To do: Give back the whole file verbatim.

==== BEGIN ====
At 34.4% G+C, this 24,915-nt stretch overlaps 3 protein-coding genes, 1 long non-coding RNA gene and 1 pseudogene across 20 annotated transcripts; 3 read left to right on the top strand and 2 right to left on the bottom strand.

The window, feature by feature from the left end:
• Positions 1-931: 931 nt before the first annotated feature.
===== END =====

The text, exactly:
At 34.4% G+C, this 24,915-nt stretch overlaps 3 protein-coding genes, 1 long non-coding RNA gene and 1 pseudogene across 20 annotated transcripts; 3 read left to right on the top strand and 2 right to left on the bottom strand.

The window, feature by feature from the left end:
• Positions 1-931: 931 nt before the first annotated feature.